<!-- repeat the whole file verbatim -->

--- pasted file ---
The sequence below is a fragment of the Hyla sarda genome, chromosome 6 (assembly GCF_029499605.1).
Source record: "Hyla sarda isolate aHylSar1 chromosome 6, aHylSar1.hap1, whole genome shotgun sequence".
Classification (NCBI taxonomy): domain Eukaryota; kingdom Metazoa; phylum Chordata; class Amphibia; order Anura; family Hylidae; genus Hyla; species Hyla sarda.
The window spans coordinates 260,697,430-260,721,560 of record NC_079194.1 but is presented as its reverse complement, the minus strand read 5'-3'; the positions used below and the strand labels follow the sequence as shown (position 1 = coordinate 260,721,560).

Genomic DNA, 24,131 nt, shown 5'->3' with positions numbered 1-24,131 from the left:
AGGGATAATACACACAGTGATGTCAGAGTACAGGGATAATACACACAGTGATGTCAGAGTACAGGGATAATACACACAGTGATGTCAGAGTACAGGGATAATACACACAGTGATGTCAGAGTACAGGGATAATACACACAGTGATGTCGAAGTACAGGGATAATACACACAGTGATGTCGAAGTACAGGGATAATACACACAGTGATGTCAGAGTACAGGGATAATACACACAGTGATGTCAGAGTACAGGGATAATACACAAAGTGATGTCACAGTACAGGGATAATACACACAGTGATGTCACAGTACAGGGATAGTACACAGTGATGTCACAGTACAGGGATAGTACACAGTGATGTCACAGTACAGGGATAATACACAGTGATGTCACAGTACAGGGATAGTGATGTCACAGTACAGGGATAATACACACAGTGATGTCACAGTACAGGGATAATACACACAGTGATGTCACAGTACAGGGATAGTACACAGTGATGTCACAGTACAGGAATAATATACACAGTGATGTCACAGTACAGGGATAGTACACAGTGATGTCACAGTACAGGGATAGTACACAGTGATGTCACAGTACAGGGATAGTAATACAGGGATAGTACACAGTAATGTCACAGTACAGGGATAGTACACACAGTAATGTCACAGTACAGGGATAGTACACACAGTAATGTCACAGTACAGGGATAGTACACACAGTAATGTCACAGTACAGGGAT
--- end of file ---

The sequence below is a fragment of the Hyla sarda genome, chromosome 6 (assembly GCF_029499605.1).
Source record: "Hyla sarda isolate aHylSar1 chromosome 6, aHylSar1.hap1, whole genome shotgun sequence".
Classification (NCBI taxonomy): domain Eukaryota; kingdom Metazoa; phylum Chordata; class Amphibia; order Anura; family Hylidae; genus Hyla; species Hyla sarda.
The window spans coordinates 260,697,430-260,721,560 of record NC_079194.1 but is presented as its reverse complement, the minus strand read 5'-3'; the positions used below and the strand labels follow the sequence as shown (position 1 = coordinate 260,721,560).

Genomic DNA, 24,131 nt, shown 5'->3' with positions numbered 1-24,131 from the left:
AGGGATAATACACACAGTGATGTCAGAGTACAGGGATAATACACACAGTGATGTCAGAGTACAGGGATAATACACACAGTGATGTCAGAGTACAGGGATAATACACACAGTGATGTCAGAGTACAGGGATAATACACACAGTGATGTCGAAGTACAGGGATAATACACACAGTGATGTCGAAGTACAGGGATAATACACACAGTGATGTCAGAGTACAGGGATAATACACACAGTGATGTCAGAGTACAGGGATAATACACAAAGTGATGTCACAGTACAGGGATAATACACACAGTGATGTCACAGTACAGGGATAGTACACAGTGATGTCACAGTACAGGGATAGTACACAGTGATGTCACAGTACAGGGATAATACACAGTGATGTCACAGTACAGGGATAGTGATGTCACAGTACAGGGATAATACACACAGTGATGTCACAGTACAGGGATAATACACACAGTGATGTCACAGTACAGGGATAGTACACAGTGATGTCACAGTACAGGAATAATATACACAGTGATGTCACAGTACAGGGATAGTACACAGTGATGTCACAGTACAGGGATAGTACACAGTGATGTCACAGTACAGGGATAGTAATACAGGGATAGTACACAGTAATGTCACAGTACAGGGATAGTACACACAGTAATGTCACAGTACAGGGATAGTACACACAGTAATGTCACAGTACAGGGATAGTACACACAGTAATGTCACAGTACAGGGAT